After flying into Boise, Idaho, it is 85 miles north along the Payette River Scenic Byway to Lake Cascade and the little town of Donnelly, one of the most beautiful and unspoiled places left in the lower 48 states.  
Glenna and I made that drive, along with two of our sons and their wives, about five years ago, to visit my brother Sam and his wife, Marlene, who had the enviable good luck to grow up in this marvelous place.
Donnelly is a tiny village, population about 138, a wide spot in the road on the way to McCall, a wider spot in the road.  The busiest place in Donnelly is the modern day version of a general store, a one-story brick building, with gas pumps outside and, inside, everything from live bait to Wranglers to plug tobacco, cheap whiskey, saddles and salt blocks.  
On our third day in Donnelly, my son Trevor, his wife Kim and I stopped at this store for supplies and non-resident licenses for a day of trout fishing, on one of the picturesque steams which abound there.
As we began the process of acquiring the $12.50 licenses, the store’s computer system started resisting.  It would take the license information, but when the clerk tried to finalize the transaction and print a license, all it would do was instruct her to start over.  She tried to the point of exasperation.
Giving up on technology, this unflappable woman began writing on a yellow legal pad, having already copied our drivers’ licenses and taken our money.
When she finished writing, she ripped the page from the pad, folded it in half and handed it to me.  With a smile, she said, “If you see the game warden, show him that.”
With mounting surprise, I read what was carefully written on that sheet of yellow paper:
“Bobby,” it read, “the computer is not working and I couldn’t issue a fishing license to these folks.  They paid their money.  I’ll put in their information when the computer starts working again.  I know you won’t mind if they go ahead and fish.  It’s just for today.”
The note was signed, “Gloria at the store.”
Gloria was glorious that day, in a way all too often missing in our lives.  Whenever I’m confronted with a “can’t do” official, I think of her and her enabling decision that saved our day of fishing in God’s country.
The Editor
Tales, Comments and Observations
By Jim Sullins
Faline and McDuff eventually made friends.  She kept him company as he made his daily rounds, providing "security" to our little farm.
 The tiny fawn sprinted at breakneck speed from behind the barn and raced across the lower pasture, faster than you would imagine for a deer so young.  Moments later, the reason for such haste was apparent, as McDuff, our wiry haired mixed breed Irish Wolfhound, shot around the barn corner in hot pursuit.  
It would likely have been the end for the fawn, except I had a better angle.  It took all the speed I could muster, along with help from a board fence that slowed the fawn barely long enough for me to arrive and scoop her up.  McDuff slid to a halt at my feet, looking up in disappointment as the infant doe nestled into my arms, instinctively knowing the danger I represented was infinitely better than dealing with the dog.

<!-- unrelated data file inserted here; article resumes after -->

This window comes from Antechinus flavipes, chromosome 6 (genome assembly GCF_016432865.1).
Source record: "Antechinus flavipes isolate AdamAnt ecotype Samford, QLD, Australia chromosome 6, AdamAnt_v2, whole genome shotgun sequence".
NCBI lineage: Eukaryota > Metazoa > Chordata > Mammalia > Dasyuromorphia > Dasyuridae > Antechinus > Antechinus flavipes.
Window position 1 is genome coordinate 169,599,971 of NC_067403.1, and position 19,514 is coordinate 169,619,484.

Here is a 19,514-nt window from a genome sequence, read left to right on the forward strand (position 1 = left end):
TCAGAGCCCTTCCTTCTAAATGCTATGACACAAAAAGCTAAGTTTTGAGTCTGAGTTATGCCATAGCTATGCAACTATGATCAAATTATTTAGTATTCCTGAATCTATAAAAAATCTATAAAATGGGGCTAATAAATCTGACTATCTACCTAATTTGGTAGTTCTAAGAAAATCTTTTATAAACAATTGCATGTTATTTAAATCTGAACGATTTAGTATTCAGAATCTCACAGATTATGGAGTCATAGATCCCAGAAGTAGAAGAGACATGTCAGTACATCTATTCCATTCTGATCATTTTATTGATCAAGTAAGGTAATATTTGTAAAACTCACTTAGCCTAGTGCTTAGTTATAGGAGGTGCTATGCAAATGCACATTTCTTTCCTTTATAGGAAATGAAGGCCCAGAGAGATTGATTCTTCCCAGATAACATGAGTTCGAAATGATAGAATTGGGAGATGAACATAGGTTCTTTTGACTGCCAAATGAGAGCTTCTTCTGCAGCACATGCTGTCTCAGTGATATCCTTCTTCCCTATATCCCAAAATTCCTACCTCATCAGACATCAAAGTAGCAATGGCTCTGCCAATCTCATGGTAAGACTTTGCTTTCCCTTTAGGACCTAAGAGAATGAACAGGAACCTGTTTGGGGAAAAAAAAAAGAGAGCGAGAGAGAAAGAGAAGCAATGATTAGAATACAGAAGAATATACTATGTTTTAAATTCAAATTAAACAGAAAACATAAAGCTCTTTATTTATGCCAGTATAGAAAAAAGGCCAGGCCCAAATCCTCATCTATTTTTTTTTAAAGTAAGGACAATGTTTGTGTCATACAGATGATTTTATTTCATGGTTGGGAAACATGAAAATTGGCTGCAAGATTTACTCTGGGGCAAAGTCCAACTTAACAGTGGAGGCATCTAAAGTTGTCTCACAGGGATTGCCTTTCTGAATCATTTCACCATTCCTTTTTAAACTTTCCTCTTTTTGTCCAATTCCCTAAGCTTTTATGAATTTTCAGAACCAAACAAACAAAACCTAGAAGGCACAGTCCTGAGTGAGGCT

We never saw the fawn’s mother.  We wouldn’t release her baby because we had no idea how far McDuff had chased her and she would have been vulnerable to other dogs and foxes.  So, we took her in the house and fed her a bottle of milk, because this infant was so young she still had remnants of umbilical cord on her stomach.  Inside the house, the bonding began.
Glenna, my wife, had still another creature to nurture and rehabilitate, but this would be the most interesting in a long line of lost and injured animals.  We called her Faline, after  Bambi’s girlfriend.  
Tiny Faline joined the family, living inside the house, lying on a pallet of old blankets in the family room, watching the activities, occasionally getting up to stretch and wobble around the room, hoofed feet unsteady on tile floor.  Often she would approach a person sitting nearby and lick their hands and arms as much as she was allowed, while leaning against the person’s legs.  She would tug on Glenna’s shirt tail, begging for apple slices.  Even McDuff eventually accepted her, often lying alongside her on the blankets.
As she grew, Faline split her time between the house and a pen with a high fence and adjoining shelter.  Soon, she was allowed to roam the yard on a leash and, after the hunting season at the end of her first year, Faline was released to make her choice about where to live.  Initially, she chose our yard, hanging out with her canine friends during the day and appearing on the kitchen porch at dusk, ready to come inside for the night. 
Gradually, through the winter, she wandered farther from the house and began short tours into the woods.  Eventually, Faline didn’t come home, choosing the woods on a warm night in early spring.  After that, she would often visit during the day, especially when Glenna would walk into the yard and call her name.  Knowing the sound of her voice, Faline would usually appear after a few minutes, easing from the trees, walking directly to Glenna, whom she would slather with licks and subtle head caresses.  Glenna provided treats.